3.) When Chick-Fil-A president, Dan Cathy, announced that he was “guilty as charged” of donating to anti-gay charities, the popular restaurant saw an explosion of posts on its social media properties. To try to fix the problem, Chick-Fil-A posted a response (that was more of a non-response, if you ask me), to Cathy’s remarks. This response fueled the fire and created multiple boycotts and angry responses. Without an official press release or responding to Cathy’s remarks, Chick-Fil-A paid the price for popularity on social media accounts.
4.) Hurricane Sandy or “#Frankenstorm” was one of the first large natural disasters to be documented on a variety of social media sites. Homeland Security, cities, and government agencies used social media to quickly get the word out about the state of the places hit and where people could receive help. During Hurricane Sandy and the following days, Instagram saw ten image uploads per second with a Hurricane Sandy related hashtag, which quickly spread to Facebook and Twitter. Users uploaded more than 800,000 images to Instagram using the hashtag, #Sandy. The website Instacane.com popped up to chronicle the disaster through images from Instagram. People began sharing their experiences with others through Facebook and Twitter. By sharing their stories in real-time, many people gained a comfort in social media knowing that they were not alone.
5.) 2012 was a big year for new social media platforms. Anyone, who has read any of my previous blogs or knows me, is aware that the biggest social media moment in my life in 2012 (other than beginning at Intrapromote, of course) was the discovery of Pinterest. Pinterest and Instagram became mainstream platforms that many people visit daily. Pinterest has passed LinkedIn as the third top social media site and is now competing with Twitter and Facebook. Pinterest hit 10 million unique United States visitors faster than any website has in the past. Instagram has taken off in 2012, as well. After being acquired by Facebook for $1 billion in April, Instagram now sees 7.3 million daily active users. More than 5 million images are uploaded to Instagram every day. It’ll be exciting to see how these platforms continue to grow and improve in 2013!
6.) On October 15, Felix Baumgartner jumped from 128,000 feet above Earth to land on the ground in New Mexico. This event, which was sponsored by Red Bull, was called “Red Bull Stratos”. With YouTube live streaming the event, approximately 8 million viewers watched Felix plunge towards Earth. This YouTube/Red Bull event has the most concurrent live streams in the history of YouTube.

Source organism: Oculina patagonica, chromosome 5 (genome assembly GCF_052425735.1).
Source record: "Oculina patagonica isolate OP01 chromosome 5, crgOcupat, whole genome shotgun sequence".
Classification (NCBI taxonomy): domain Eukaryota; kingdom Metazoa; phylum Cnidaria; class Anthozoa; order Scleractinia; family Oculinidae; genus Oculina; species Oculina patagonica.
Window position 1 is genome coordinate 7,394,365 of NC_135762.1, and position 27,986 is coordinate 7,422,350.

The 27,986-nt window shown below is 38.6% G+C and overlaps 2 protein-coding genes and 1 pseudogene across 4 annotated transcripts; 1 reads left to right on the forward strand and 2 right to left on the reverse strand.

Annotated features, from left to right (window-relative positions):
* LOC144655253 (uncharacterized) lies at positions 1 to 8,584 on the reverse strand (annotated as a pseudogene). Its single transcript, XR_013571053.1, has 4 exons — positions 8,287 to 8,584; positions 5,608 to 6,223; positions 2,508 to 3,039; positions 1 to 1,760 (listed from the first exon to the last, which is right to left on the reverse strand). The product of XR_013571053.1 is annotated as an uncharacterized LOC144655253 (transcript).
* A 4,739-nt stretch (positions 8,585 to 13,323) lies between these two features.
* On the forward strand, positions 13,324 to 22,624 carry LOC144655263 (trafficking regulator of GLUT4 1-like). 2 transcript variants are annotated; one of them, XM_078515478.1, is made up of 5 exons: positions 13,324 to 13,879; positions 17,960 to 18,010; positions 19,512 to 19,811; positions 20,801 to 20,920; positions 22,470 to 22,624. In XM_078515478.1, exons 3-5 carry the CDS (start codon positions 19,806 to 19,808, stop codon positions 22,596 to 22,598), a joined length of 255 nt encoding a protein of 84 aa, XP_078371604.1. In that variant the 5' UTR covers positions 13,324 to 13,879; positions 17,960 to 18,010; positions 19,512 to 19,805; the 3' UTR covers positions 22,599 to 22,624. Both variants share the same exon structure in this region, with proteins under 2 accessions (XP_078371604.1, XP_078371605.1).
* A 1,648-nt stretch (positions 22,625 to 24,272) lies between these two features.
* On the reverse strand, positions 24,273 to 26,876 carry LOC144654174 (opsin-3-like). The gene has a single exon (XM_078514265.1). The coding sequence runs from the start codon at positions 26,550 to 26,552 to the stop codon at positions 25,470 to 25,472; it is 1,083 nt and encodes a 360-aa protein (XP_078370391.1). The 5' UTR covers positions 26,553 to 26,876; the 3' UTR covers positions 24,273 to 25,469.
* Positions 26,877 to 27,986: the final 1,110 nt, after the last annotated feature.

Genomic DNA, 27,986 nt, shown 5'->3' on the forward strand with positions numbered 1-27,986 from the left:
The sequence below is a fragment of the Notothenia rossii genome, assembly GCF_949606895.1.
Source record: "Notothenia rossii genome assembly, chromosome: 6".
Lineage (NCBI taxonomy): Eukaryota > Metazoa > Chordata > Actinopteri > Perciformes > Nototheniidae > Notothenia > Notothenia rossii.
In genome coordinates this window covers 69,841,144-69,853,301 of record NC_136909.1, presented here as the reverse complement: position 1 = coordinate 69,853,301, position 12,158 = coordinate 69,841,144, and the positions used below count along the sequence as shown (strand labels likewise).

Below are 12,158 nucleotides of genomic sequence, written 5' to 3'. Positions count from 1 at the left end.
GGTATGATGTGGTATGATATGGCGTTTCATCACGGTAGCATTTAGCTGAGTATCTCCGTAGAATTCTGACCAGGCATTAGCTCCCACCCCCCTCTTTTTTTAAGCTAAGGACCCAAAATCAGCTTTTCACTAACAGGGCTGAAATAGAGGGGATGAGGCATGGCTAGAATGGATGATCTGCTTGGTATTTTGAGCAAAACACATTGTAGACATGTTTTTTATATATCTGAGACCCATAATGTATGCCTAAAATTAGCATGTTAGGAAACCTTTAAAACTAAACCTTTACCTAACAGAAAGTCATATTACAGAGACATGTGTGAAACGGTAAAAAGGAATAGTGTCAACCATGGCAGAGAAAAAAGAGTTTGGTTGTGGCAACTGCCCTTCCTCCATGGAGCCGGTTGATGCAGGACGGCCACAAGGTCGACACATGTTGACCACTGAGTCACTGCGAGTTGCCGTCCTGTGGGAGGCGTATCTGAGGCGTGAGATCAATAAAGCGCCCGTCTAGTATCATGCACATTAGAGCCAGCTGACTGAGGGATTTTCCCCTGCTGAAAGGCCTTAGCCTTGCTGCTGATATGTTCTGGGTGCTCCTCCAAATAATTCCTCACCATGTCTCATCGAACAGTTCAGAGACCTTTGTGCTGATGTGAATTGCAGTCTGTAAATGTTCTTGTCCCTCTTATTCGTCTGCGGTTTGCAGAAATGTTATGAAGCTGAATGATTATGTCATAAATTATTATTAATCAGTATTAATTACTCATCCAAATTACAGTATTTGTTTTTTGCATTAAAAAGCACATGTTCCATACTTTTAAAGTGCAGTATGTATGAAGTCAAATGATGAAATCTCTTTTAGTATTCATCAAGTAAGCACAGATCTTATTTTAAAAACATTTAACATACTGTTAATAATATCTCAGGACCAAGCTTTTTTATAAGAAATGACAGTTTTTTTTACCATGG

7.) The entire 2012 Presidential Election could be followed through a variety of social media platforms. Memes, videos, and images filled our Facebook, Twitter, and Instagram accounts leading up to the big day.
On Election Night, Twitter erupted with election and voting trends. Throughout the day, Twitter received 3,000 tweets/minute about people voting. At 10:16 PM on the night of the election, Twitter peaked with 20 million tweets about the election. This made the 2012 election the most tweeted event in U.S. political history. Top trending topics for that day regarding the election were #Election2012 and also #Stayinline. When President Obama announced the news of his victory, his “Four More Years” tweets had over 128,000 re-tweets within 10 minutes of being tweeted.
8.) Mars Rover, Curiosity, provided the world with the first real-time look at Mars. It has also been providing us with FourSquare tips, as it explores the planet! When the Mars Rover checked in on Mars, it became the first check-in ever on another planet and the second check-in in space.
9.) 2012 was the year of viral music videos and parodies. In March 2012, the world was graced with the musical stylings of Carly Rae Jepson and her hit “Call Me Maybe”. With 364,354,474 views on YouTube, this video went viral fast with thanks to social sharing. This video was not only shared throughout social networks like wildfire, but it also sparked many parodies. Everyone had their own take on this video, from the Harvard baseball team to the U.S. Olympic swim team.
Another video that spread quickly by means of social media is PSY’s “Gangnum Style”. The video was the first to hit 1 billion views on YouTube. Like “Call Me Maybe”, “Gangnum Style” has provided us with many parodies, including a few political versions done just in time by the popular humor site, College Humor.
10.) The 2012 Summer Olympics will forever be known as the first social Olympics. The International Olympic Committee put strict rules on Olympians on what they can publish regarding their Olympics experience. Even with the strict rules, many athletes saw their social media followings explode. Gabby Douglas’ Facebook fan count grew from around 14,000 to 600,000 in two weeks. When Usain Bolt won the gold medal in the 200m final, Twitter saw 80,000 tweets per minute immediately following the race. Popular swimmer, Micahel Phelps’ Twitter followers grew to over 1 million throughout the course of the Olympics. When McKayla Maroney received the silver medal, instead of the anticipated gold, the image of her on the podium went viral quickly with the caption, “McKayla is not impressed”.
2012 was a great year for social media. Who knows what 2013 will bring!